I didn’t post a weigh-in today because I didn’t want to share my current weight. The important thing about that weekly snapshot of my scale has always been, in my opinion, the concept of honestly sharing both the ups and downs of my path with others who might struggle with things in their lives, too. Today, I feel like copping out.
For a month now, my time and attention has been elsewhere than on my weight. In some ways, it has felt good to let my guard down a bit, to worry about other things, to enjoy other things, to just not let the central factor of my life be the scale. In other ways, I have felt stressed and out-of-sorts, with various life issues pulling at my focus.
I haven’t made horrendous choices in that time. I’ve continued to work out. I haven’t suddenly begun eating between every meal, or eating outrageous menus or triple helpings. I haven’t given in to temptations such as the Taco Bell drive through to try one of those Dorito-shelled tacos I’ve seen on TV.
But the scale has inched up anyway.
One of my favorite television moments ever was on the Roseanne show. The family is in debt, having trouble paying their bills, and at the end of the episode their electricity is shut off. From the dark screen, we hear Roseanne’s voice, “Well, middle class was fun.” I feel a little bit like that today, “Well, One-derland was fun.”
Except for this: I can choose differently.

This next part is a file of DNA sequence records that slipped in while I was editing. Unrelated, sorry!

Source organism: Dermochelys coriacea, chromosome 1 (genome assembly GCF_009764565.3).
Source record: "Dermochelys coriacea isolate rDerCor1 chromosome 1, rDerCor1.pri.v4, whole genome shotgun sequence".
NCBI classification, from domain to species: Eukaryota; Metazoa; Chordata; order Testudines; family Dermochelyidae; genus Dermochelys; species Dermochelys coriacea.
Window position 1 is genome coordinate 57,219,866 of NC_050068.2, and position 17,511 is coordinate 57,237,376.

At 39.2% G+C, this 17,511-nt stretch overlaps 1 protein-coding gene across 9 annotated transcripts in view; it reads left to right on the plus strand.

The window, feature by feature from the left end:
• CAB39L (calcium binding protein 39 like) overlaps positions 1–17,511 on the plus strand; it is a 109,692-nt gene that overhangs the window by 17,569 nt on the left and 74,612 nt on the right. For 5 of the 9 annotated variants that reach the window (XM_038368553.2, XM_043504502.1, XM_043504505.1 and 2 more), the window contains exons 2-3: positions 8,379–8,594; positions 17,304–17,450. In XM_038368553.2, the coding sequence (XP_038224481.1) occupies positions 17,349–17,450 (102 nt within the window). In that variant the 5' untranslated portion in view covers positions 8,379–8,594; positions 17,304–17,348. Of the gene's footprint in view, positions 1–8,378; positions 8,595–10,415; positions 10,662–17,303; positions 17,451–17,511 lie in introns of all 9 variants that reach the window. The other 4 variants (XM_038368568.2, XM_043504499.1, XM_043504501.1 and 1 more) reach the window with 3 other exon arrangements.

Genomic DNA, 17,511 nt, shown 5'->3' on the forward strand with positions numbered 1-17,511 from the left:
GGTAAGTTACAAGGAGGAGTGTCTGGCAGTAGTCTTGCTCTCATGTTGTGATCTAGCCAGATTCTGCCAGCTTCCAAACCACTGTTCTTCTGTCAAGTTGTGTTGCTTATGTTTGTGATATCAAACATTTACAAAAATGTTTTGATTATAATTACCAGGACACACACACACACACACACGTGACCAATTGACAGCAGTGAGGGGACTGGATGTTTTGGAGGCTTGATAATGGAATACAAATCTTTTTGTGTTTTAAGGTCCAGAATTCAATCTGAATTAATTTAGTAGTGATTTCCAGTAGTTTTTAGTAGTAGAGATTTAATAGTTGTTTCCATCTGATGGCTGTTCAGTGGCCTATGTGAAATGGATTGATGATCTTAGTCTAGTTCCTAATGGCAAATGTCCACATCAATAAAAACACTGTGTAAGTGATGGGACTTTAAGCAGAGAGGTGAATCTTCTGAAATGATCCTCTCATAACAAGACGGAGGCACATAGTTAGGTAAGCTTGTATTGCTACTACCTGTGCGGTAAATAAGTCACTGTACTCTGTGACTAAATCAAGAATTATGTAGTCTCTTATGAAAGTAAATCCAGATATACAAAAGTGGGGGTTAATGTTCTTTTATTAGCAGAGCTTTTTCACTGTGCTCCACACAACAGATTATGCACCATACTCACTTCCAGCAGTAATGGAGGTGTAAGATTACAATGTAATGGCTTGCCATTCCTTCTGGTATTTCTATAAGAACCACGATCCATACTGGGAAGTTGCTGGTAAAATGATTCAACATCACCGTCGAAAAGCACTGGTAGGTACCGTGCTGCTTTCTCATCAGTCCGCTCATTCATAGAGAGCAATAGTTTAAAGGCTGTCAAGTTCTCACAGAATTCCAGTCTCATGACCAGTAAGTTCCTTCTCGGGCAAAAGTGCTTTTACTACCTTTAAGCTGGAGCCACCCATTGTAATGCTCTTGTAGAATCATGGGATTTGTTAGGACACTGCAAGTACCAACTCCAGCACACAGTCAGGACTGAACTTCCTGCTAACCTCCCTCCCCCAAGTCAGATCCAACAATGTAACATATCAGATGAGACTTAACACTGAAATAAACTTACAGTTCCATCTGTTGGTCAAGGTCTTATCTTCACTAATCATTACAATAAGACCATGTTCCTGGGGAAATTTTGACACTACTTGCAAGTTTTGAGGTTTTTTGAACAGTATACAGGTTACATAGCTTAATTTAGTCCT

Not every family has control over the financial vicissitudes in life. But each of us has control over where we place our attention, the choices we make on a daily basis, and the attitude we bring to each day. These are the real lessons I’ve been learning via the process of losing weight. And while I can’t say the scale doesn’t have an impact on me, I can truthfully say my weight no longer defines me.
Because I am choosing to define myself.
One of the lessons I am still learning is to never underestimate the power of that. We live in a world that wants to define us externally (using standards set outside ourselves) – by our looks, our weight, our gender, our sexual identity, our politics, our socioeconomic status, our race…so many factors. But none of these is who we are, no matter how central that factor is to our lived experience. Who we are depends on us.
With that in mind, there’s one other thing I’d like to share with you this morning: